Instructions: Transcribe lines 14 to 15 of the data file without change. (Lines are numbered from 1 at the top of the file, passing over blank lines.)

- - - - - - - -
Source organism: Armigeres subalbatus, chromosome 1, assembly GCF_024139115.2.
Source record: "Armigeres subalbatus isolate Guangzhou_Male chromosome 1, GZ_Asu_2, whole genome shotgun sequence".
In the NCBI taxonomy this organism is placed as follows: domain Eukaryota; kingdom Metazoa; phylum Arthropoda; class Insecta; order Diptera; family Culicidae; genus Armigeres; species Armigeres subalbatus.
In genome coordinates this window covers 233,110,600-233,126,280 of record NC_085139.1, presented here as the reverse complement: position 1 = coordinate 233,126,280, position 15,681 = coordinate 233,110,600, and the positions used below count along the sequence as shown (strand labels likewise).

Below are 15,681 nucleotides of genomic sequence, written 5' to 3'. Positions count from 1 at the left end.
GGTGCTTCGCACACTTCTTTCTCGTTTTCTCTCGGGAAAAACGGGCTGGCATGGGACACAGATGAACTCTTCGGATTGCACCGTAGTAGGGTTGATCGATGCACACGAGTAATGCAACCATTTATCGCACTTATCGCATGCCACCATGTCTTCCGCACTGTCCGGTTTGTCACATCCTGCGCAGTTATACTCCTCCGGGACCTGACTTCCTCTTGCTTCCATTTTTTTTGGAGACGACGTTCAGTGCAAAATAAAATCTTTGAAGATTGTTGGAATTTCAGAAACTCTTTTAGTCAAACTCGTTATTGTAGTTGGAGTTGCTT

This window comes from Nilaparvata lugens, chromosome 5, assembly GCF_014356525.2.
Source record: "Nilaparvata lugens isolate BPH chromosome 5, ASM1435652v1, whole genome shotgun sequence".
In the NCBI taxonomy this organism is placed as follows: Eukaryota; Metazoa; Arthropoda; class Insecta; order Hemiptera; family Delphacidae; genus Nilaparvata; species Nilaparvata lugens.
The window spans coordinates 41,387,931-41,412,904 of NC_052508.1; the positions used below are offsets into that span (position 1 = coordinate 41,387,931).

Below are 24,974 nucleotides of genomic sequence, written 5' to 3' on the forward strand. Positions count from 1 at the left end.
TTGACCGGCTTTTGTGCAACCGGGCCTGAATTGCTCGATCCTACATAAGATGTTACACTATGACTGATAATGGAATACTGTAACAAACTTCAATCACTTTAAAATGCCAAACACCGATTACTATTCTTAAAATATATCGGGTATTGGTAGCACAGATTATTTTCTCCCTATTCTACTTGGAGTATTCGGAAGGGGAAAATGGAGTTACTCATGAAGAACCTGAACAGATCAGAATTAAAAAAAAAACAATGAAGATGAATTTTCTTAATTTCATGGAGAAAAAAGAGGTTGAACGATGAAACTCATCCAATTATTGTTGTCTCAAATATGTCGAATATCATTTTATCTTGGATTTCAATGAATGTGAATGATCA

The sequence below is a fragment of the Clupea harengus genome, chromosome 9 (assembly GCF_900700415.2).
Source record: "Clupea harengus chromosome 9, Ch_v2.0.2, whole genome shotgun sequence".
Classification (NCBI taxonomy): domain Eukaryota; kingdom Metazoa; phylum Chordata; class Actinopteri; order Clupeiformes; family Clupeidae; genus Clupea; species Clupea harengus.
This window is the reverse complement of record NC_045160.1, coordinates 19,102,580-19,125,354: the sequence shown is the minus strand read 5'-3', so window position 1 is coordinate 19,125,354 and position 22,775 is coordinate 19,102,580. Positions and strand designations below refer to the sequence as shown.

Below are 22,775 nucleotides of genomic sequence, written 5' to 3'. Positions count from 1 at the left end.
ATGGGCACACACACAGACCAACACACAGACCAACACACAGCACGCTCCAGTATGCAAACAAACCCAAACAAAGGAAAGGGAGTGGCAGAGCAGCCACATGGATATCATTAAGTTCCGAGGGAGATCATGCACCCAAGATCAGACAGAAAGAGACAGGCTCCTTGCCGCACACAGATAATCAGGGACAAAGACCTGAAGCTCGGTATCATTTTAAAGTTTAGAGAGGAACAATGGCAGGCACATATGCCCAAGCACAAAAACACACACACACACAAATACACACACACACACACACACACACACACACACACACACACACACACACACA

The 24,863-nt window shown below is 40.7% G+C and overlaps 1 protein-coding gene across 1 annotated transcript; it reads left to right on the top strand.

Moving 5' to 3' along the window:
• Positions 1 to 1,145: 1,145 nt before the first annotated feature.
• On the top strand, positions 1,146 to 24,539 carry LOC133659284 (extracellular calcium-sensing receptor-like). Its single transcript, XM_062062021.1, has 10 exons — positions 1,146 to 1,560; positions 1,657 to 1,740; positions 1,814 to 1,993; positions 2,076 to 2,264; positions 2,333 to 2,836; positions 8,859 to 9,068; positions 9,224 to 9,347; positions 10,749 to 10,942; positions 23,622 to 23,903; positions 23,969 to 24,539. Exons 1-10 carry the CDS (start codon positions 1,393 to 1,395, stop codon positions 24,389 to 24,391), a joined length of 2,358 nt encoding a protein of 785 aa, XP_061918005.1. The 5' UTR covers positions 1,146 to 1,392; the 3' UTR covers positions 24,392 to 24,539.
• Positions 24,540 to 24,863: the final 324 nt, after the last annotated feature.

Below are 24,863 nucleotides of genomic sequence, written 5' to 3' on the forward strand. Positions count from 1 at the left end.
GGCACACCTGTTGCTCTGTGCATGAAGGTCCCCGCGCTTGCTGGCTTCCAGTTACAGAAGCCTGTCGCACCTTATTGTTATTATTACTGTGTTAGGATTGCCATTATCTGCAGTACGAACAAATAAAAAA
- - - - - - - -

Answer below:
Source record: "Clupea harengus chromosome 9, Ch_v2.0.2, whole genome shotgun sequence".
Classification (NCBI taxonomy): domain Eukaryota; kingdom Metazoa; phylum Chordata; class Actinopteri; order Clupeiformes; family Clupeidae; genus Clupea; species Clupea harengus.